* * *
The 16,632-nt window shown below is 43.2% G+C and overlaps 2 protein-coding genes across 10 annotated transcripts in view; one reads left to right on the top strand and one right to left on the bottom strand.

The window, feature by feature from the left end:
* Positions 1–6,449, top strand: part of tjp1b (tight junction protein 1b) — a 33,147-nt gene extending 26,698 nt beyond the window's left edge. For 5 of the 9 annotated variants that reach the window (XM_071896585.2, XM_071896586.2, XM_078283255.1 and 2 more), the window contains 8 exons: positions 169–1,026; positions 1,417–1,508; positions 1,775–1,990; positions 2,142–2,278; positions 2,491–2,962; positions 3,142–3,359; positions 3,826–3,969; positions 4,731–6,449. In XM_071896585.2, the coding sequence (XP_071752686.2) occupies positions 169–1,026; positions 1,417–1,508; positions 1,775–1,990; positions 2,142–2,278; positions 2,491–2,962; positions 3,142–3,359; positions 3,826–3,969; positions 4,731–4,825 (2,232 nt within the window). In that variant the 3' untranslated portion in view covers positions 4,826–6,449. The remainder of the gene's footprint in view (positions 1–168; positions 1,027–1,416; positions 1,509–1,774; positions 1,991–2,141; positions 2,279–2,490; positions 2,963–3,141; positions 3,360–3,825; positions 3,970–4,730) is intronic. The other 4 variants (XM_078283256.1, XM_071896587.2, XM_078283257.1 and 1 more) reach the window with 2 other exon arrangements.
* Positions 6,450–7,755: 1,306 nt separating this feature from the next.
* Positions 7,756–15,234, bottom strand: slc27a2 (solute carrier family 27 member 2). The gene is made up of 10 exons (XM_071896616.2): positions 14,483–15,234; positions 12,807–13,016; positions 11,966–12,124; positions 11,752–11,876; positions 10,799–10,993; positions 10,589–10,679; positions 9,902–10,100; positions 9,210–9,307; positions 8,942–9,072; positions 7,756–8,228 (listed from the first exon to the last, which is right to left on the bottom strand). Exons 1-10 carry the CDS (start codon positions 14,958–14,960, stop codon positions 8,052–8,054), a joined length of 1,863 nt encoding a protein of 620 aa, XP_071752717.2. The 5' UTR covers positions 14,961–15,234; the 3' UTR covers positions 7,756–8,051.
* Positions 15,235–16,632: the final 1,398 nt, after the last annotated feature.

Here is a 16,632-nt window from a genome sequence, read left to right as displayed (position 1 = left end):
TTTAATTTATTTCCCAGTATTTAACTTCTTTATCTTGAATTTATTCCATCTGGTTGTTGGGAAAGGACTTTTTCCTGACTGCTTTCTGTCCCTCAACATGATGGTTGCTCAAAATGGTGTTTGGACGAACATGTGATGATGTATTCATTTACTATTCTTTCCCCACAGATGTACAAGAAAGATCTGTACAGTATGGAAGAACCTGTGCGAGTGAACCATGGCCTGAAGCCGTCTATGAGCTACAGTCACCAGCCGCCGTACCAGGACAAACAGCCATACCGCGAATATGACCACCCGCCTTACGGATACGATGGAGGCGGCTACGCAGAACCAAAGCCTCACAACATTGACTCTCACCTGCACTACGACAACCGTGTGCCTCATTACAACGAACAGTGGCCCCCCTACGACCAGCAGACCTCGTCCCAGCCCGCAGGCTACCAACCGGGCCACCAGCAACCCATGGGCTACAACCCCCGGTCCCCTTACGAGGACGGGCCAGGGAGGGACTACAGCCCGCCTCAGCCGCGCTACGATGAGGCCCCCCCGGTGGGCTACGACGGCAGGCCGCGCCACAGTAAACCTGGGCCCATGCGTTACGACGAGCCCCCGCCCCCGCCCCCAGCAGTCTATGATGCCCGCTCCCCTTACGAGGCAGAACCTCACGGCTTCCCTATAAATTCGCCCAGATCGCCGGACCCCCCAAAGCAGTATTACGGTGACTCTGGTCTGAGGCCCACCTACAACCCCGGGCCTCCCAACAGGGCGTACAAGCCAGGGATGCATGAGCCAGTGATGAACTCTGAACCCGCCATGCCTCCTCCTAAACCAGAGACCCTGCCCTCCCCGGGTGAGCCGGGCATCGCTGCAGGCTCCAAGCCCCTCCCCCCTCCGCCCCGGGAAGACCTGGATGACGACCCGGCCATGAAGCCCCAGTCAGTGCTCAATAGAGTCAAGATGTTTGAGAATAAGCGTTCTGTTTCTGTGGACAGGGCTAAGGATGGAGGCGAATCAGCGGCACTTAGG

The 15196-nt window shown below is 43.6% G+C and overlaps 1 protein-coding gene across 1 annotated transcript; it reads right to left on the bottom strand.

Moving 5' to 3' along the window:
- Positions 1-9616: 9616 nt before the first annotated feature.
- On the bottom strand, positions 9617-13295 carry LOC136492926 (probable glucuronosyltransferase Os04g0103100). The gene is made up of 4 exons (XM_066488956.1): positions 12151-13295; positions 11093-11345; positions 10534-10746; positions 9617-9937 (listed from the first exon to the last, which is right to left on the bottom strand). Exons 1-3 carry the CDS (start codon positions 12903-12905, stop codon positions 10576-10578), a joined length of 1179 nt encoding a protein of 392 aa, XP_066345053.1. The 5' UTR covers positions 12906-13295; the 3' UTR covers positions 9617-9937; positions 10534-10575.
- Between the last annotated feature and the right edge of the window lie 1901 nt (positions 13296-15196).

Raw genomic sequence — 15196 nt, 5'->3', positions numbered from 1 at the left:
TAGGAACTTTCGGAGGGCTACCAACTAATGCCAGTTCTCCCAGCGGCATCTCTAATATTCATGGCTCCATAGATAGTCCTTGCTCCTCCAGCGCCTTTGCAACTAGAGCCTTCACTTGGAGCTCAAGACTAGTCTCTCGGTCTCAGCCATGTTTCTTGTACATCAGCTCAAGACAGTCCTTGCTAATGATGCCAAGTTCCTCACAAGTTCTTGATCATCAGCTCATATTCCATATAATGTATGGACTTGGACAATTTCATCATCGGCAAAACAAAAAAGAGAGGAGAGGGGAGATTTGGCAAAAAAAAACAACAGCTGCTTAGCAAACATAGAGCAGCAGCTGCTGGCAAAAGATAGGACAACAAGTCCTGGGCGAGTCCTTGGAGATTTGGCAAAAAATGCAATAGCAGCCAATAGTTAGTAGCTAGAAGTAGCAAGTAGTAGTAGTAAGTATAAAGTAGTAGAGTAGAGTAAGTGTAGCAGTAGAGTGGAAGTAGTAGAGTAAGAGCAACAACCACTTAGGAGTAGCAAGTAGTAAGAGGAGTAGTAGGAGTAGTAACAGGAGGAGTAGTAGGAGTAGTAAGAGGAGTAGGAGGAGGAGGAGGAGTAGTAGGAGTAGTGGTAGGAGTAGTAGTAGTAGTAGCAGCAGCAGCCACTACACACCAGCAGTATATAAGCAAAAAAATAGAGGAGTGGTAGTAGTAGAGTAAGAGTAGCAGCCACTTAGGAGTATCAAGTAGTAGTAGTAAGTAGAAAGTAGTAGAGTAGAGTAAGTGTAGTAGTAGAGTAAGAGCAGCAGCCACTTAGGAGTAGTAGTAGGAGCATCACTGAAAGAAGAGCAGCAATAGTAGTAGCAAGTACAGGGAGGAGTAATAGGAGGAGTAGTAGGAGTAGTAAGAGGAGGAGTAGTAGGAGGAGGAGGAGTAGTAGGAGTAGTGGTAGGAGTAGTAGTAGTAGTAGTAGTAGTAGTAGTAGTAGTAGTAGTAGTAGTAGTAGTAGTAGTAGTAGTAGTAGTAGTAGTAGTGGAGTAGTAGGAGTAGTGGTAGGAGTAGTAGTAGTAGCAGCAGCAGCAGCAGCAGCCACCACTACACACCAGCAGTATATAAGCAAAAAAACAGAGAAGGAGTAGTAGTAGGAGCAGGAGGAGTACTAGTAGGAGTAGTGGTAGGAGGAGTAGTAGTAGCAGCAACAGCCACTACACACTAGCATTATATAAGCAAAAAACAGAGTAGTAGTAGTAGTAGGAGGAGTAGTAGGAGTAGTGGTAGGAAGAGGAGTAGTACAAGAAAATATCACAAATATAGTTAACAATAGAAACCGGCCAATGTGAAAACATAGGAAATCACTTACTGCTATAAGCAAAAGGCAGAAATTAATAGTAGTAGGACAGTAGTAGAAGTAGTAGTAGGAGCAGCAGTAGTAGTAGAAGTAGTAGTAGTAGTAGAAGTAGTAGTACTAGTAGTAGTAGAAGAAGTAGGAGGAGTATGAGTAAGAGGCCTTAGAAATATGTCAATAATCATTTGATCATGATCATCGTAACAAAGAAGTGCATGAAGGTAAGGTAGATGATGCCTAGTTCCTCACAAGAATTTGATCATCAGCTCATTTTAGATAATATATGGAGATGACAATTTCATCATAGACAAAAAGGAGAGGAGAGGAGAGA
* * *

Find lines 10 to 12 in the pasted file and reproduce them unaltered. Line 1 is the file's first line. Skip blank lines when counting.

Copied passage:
Moving 5' to 3' along the window:
- Positions 1-9616: 9616 nt before the first annotated feature.
- On the bottom strand, positions 9617-13295 carry LOC136492926 (probable glucuronosyltransferase Os04g0103100). The gene is made up of 4 exons (XM_066488956.1): positions 12151-13295; positions 11093-11345; positions 10534-10746; positions 9617-9937 (listed from the first exon to the last, which is right to left on the bottom strand). Exons 1-3 carry the CDS (start codon positions 12903-12905, stop codon positions 10576-10578), a joined length of 1179 nt encoding a protein of 392 aa, XP_066345053.1. The 5' UTR covers positions 12906-13295; the 3' UTR covers positions 9617-9937; positions 10534-10575.